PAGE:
12.6 Million People Die of Work-Related Environment Globally Every Year: WHO
Globally, 12.6 million people die every year from diseases and injuries attributable to the environments in which they live and work. Simply put, 1 in every 4 persons die of unhealthy work environment. These deaths, including from air, water and soil pollution, radiation, chemical exposure and unsafe workplaces, make up 23% of the total number of fatalities each year, and 26% of deaths in children below five years of age, a new report released by the World Health Organization (WHO) has said. These conditions are responsible for 100 diseases and injuries reported from work place. The report “”Preventing Diseases Through Health Environments: A Global assessment of the Burden of Disease from Environmantal Riskâ€™â€™ estimates that in the WHO South-East Asia Region 3.8 million deaths can be attributed to diseases linked to the environment. While there has been progress in increasing access to improved drinking water, a large burden of diarrheal disease remains due to issues related to safety of drinking water, poor sanitation and waste management.
It is vital that we continue with efforts to ensure safer water and sanitation for all. At the same time, deaths from infectious diseases, such as diarrhoea and malaria, often related to poor water, sanitation and waste management have declined. Increases in access to safe water and sanitation have been key contributors to this decline, alongside better access to immunization, insecticide-treated mosquito nets and essential medicines, the report says. Environmental risks take their greatest toll on young children and older people, the report finds, with children under 5 and adults aged 50 to 75 years most impacted. Yearly, the deaths of 1.7 million children under 5 and 4.9 million adults aged 50 to 75 could be prevented through better environmental management. Lower respiratory infections and diarrhoeal diseases mostly impact children under 5, while older people are most impacted by NCDs.
Everyone is aware of the growing Region-wide burden of non-communicable diseases that are being caused by the environment. Last year the Region was reported to be home to 14 of the worldâ€™s 20 most polluted cities, with air pollution leading to increases in cardiovascular diseases such as strokes and ischaemic heart disease, as well as cancer. Household air pollution from the burning of solid fuels such as wood, animal dung and crop waste for cooking purposes, meanwhile, results in 1.69 million premature deaths in the Region annually and is responsible for half of the pneumonia deaths in children under 5 years of age. Unsafe environments, the report says, are taking their toll in many other ways, and affect the elderly and the young disproportionately. Road accidents and related injuries are a major cause of death every year while unsafe working conditions contribute to an unnecessary burden of ill-health, injury and disease, with occupational cancer and unintentional poisonings a distinctive feature for the South-East Asian region. Armed with this data and a better understanding of the interactions between the environment and our health we can do much to save lives and reduce pain and suffering. Effective and simple interventions exist to help us do this.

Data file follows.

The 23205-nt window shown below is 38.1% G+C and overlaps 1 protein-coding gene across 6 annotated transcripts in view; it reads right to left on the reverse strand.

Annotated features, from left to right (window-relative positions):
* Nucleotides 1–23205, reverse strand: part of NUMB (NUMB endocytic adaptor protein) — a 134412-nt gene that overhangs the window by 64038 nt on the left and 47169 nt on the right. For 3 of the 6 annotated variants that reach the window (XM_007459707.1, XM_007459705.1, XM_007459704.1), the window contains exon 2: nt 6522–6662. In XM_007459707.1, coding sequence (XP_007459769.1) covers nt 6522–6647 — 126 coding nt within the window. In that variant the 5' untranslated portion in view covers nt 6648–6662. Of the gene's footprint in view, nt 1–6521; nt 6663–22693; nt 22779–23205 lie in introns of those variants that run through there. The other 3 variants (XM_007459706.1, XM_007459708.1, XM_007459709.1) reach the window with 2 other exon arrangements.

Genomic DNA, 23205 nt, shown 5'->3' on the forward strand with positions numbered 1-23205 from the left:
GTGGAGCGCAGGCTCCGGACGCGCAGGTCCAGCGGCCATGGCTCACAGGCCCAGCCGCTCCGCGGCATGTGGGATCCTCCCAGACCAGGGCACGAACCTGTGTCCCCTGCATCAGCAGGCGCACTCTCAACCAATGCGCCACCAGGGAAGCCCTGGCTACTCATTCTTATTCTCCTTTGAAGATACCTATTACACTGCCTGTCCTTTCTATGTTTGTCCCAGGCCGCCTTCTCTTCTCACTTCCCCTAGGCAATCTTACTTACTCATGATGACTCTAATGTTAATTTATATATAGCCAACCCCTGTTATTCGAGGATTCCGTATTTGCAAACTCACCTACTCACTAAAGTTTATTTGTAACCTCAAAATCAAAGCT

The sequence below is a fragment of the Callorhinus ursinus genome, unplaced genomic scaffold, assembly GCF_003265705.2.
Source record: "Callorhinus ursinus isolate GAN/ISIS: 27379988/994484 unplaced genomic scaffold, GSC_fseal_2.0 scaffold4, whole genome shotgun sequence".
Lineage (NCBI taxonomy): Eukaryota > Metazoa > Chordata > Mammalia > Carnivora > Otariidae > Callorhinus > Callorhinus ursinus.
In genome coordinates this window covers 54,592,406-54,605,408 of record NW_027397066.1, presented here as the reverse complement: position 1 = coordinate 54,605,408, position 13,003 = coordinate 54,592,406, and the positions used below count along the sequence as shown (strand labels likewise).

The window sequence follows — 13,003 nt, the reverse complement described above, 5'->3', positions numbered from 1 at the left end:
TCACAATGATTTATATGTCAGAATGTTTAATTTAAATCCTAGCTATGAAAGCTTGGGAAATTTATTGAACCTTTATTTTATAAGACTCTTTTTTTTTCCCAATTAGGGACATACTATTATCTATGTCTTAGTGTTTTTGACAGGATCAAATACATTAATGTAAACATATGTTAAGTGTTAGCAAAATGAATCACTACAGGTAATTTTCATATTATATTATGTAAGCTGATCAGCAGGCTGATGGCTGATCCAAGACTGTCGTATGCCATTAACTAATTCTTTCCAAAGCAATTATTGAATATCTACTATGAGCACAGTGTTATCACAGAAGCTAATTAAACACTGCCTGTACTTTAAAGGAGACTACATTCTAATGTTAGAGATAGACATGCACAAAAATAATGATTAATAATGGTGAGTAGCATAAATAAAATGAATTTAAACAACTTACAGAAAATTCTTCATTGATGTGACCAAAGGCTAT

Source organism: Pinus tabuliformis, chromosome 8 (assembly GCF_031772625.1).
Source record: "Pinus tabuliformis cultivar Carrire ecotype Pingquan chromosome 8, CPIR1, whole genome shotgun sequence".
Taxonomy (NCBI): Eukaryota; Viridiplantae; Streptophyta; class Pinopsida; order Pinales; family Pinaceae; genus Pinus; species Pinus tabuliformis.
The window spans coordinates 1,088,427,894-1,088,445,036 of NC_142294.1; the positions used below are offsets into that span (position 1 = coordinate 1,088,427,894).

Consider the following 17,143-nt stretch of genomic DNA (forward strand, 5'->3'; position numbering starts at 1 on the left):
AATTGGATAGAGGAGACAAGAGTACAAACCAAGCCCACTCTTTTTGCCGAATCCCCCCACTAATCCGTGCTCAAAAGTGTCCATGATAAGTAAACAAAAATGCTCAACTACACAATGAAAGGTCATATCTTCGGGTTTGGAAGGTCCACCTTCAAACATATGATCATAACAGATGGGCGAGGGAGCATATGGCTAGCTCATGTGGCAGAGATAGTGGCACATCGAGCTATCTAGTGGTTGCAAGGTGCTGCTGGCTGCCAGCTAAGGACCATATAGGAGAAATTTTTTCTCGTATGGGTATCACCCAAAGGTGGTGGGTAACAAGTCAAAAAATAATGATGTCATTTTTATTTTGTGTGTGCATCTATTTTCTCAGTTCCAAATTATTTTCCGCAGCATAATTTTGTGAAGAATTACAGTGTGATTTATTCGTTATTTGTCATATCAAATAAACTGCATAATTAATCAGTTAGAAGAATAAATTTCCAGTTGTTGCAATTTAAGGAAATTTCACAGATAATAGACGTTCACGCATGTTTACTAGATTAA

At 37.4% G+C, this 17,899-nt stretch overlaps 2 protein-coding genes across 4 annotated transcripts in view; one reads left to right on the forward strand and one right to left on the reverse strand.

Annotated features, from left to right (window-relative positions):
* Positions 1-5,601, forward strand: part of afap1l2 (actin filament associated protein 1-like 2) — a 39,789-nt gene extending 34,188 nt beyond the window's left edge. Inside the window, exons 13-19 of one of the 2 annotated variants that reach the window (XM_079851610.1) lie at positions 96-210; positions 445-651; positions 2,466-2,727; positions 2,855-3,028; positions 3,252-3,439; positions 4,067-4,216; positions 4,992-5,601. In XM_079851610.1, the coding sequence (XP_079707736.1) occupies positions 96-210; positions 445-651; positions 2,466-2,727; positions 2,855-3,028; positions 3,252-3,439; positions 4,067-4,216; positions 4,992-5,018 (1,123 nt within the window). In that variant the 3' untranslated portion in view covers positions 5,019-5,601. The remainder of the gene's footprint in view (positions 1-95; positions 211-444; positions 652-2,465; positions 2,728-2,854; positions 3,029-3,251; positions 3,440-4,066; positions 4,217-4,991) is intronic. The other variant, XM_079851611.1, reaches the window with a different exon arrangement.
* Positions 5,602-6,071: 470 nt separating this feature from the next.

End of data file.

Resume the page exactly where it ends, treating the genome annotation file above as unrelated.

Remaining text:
Effective planning, the report says, can better organize towns and cities to manage the pressures of urbanization and facilitate positive health outcomes. Air pollution from vehicles and industry can be better managed through multi-sector planning and commitment, while exposure to household air pollution can be mitigated by increasing access to cleaner fuels. Some of these measures are already being rolled-out across the Region. Further, raising the living standards of the poor and marginalized and enhancing access to clean water and adequate sanitation will also diminish the prevalence of infectious diseases and contribute greatly to a communityâ€™s health.
“”Similarly, strong legislation can dis-incentivize the cutting of corners with regards to workplace safety and instead promote the highest attainable standard of health as an imperative that bows to no interests. Labor must be protected from hazards in the work environment such as harmful chemicals or inadequately maintained machinery that can result in fatal diseases and injuries. Labor must also be afforded the personal protective equipment necessary to stay safe and healthy at work,”” Dr Poonam Khetrapal Singh, Regional Director, South-East Asia Region of WHO says. Creating healthy environments is something that is beyond an individualâ€™s responsibility. With informed planning and firm commitment at multiple levels in society we can create healthy environments in our communities, workplaces and cities and avoid unnecessary deaths and ill-health. This is an outcome that must be pursued, Dr Singh says.”